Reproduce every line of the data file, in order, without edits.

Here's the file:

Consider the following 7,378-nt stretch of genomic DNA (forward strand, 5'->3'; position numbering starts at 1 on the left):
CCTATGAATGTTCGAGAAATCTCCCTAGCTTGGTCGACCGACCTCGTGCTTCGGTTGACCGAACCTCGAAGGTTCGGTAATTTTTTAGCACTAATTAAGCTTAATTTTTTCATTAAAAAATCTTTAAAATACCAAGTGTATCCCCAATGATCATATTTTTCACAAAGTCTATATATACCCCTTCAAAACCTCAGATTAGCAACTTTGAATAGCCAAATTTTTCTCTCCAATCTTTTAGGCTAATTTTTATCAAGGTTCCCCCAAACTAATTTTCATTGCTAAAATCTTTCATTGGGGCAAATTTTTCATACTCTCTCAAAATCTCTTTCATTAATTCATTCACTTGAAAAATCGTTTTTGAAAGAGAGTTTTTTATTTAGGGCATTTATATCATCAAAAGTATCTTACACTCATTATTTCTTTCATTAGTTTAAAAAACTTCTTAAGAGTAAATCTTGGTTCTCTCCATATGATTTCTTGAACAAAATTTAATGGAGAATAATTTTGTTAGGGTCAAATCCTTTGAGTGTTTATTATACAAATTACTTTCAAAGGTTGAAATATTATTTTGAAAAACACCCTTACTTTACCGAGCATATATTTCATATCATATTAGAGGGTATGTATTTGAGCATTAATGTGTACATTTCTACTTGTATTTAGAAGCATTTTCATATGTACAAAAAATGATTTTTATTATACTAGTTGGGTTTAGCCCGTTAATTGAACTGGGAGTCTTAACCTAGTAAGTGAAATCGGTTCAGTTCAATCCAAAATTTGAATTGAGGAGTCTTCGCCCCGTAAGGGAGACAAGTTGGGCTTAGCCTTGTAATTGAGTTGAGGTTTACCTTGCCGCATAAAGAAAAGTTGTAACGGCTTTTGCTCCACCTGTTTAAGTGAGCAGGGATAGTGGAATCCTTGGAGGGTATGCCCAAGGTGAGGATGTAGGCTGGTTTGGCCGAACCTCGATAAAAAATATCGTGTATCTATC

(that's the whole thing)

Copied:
Consider the following 7,378-nt stretch of genomic DNA (forward strand, 5'->3'; position numbering starts at 1 on the left):
CCTATGAATGTTCGAGAAATCTCCCTAGCTTGGTCGACCGACCTCGTGCTTCGGTTGACCGAACCTCGAAGGTTCGGTAATTTTTTAGCACTAATTAAGCTTAATTTTTTCATTAAAAAATCTTTAAAATACCAAGTGTATCCCCAATGATCATATTTTTCACAAAGTCTATATATACCCCTTCAAAACCTCAGATTAGCAACTTTGAATAGCCAAATTTTTCTCTCCAATCTTTTAGGCTAATTTTTATCAAGGTTCCCCCAAACTAATTTTCATTGCTAAAATCTTTCATTGGGGCAAATTTTTCATACTCTCTCAAAATCTCTTTCATTAATTCATTCACTTGAAAAATCGTTTTTGAAAGAGAGTTTTTTATTTAGGGCATTTATATCATCAAAAGTATCTTACACTCATTATTTCTTTCATTAGTTTAAAAAACTTCTTAAGAGTAAATCTTGGTTCTCTCCATATGATTTCTTGAACAAAATTTAATGGAGAATAATTTTGTTAGGGTCAAATCCTTTGAGTGTTTATTATACAAATTACTTTCAAAGGTTGAAATATTATTTTGAAAAACACCCTTACTTTACCGAGCATATATTTCATATCATATTAGAGGGTATGTATTTGAGCATTAATGTGTACATTTCTACTTGTATTTAGAAGCATTTTCATATGTACAAAAAATGATTTTTATTATACTAGTTGGGTTTAGCCCGTTAATTGAACTGGGAGTCTTAACCTAGTAAGTGAAATCGGTTCAGTTCAATCCAAAATTTGAATTGAGGAGTCTTCGCCCCGTAAGGGAGACAAGTTGGGCTTAGCCTTGTAATTGAGTTGAGGTTTACCTTGCCGCATAAAGAAAAGTTGTAACGGCTTTTGCTCCACCTGTTTAAGTGAGCAGGGATAGTGGAATCCTTGGAGGGTATGCCCAAGGTGAGGATGTAGGCTGGTTTGGCCGAACCTCGATAAAAAATATCGTGTATCTATC